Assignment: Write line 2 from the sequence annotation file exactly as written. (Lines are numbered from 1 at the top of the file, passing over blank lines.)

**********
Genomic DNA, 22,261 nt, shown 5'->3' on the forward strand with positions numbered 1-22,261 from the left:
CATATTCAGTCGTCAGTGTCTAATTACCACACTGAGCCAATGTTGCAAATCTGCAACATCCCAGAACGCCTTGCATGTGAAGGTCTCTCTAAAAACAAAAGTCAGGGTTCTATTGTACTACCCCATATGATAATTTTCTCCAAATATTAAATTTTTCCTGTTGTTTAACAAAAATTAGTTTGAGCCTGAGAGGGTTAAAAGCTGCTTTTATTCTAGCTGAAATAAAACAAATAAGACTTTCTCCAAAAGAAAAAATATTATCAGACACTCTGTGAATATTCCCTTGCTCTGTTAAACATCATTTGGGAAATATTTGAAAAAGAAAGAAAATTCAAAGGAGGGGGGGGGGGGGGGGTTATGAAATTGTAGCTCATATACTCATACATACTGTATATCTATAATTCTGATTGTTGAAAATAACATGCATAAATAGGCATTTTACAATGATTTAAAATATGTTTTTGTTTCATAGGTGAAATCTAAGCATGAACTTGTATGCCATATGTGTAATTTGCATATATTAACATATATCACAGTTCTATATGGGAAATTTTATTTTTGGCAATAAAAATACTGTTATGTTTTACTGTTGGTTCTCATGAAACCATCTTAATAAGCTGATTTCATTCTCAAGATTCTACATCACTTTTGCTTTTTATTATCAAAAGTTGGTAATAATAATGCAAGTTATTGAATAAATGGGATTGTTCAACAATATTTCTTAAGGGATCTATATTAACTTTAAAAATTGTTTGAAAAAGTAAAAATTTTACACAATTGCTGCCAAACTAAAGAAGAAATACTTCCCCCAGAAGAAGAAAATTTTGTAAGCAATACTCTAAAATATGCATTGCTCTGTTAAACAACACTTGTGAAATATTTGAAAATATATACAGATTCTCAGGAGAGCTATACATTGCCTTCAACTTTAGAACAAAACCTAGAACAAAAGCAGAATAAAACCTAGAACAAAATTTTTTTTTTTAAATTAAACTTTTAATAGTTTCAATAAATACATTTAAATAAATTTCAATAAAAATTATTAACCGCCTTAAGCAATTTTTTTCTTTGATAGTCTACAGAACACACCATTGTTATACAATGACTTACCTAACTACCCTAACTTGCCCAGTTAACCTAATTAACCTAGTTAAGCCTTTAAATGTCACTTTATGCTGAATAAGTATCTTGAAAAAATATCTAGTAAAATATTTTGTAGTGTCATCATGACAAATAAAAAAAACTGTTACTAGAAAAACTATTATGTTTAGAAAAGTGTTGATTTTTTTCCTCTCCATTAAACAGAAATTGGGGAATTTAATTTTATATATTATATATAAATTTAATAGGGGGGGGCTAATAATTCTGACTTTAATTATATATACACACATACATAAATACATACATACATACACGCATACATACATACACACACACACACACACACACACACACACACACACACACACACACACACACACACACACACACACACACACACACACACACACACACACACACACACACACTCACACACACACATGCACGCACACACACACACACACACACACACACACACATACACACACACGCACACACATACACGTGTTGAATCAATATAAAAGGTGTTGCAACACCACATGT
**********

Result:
CATATTCAGTCGTCAGTGTCTAATTACCACACTGAGCCAATGTTGCAAATCTGCAACATCCCAGAACGCCTTGCATGTGAAGGTCTCTCTAAAAACAAAAGTCAGGGTTCTATTGTACTACCCCATATGATAATTTTCTCCAAATATTAAATTTTTCCTGTTGTTTAACAAAAATTAGTTTGAGCCTGAGAGGGTTAAAAGCTGCTTTTATTCTAGCTGAAATAAAACAAATAAGACTTTCTCCAAAAGAAAAAATATTATCAGACACTCTGTGAATATTCCCTTGCTCTGTTAAACATCATTTGGGAAATATTTGAAAAAGAAAGAAAATTCAAAGGAGGGGGGGGGGGGGGGGTTATGAAATTGTAGCTCATATACTCATACATACTGTATATCTATAATTCTGATTGTTGAAAATAACATGCATAAATAGGCATTTTACAATGATTTAAAATATGTTTTTGTTTCATAGGTGAAATCTAAGCATGAACTTGTATGCCATATGTGTAATTTGCATATATTAACATATATCACAGTTCTATATGGGAAATTTTATTTTTGGCAATAAAAATACTGTTATGTTTTACTGTTGGTTCTCATGAAACCATCTTAATAAGCTGATTTCATTCTCAAGATTCTACATCACTTTTGCTTTTTATTATCAAAAGTTGGTAATAATAATGCAAGTTATTGAATAAATGGGATTGTTCAACAATATTTCTTAAGGGATCTATATTAACTTTAAAAATTGTTTGAAAAAGTAAAAATTTTACACAATTGCTGCCAAACTAAAGAAGAAATACTTCCCCCAGAAGAAGAAAATTTTGTAAGCAATACTCTAAAATATGCATTGCTCTGTTAAACAACACTTGTGAAATATTTGAAAATATATACAGATTCTCAGGAGAGCTATACATTGCCTTCAACTTTAGAACAAAACCTAGAACAAAAGCAGAATAAAACCTAGAACAAAATTTTTTTTTTTAAATTAAACTTTTAATAGTTTCAATAAATACATTTAAATAAATTTCAATAAAAATTATTAACCGCCTTAAGCAATTTTTTTCTTTGATAGTCTACAGAACACACCATTGTTATACAATGACTTACCTAACTACCCTAACTTGCCCAGTTAACCTAATTAACCTAGTTAAGCCTTTAAATGTCACTTTATGCTGAATAAGTATCTTGAAAAAATATCTAGTAAAATATTTTGTAGTGTCATCATGACAAATAAAAAAAACTGTTACTAGAAAAACTATTATGTTTAGAAAAGTGTTGATTTTTTTCCTCTCCATTAAACAGAAATTGGGGAATTTAATTTTATATATTATATATAAATTTAATAGGGGGGGGCTAATAATTCTGACTTTAATTATATATACACACATACATAAATACATACATACATACACGCATACATACATACACACACACACACACACACACACACACACACACACACACACACACACACACACACACACACACACACACACACACACACACACACACACACACACACACACTCACACACACACATGCACGCACACACACACACACACACACACACACACACATACACACACACGCACACACATACACGTGTTGAATCAATATAAAAGGTGTTGCAACACCACATGT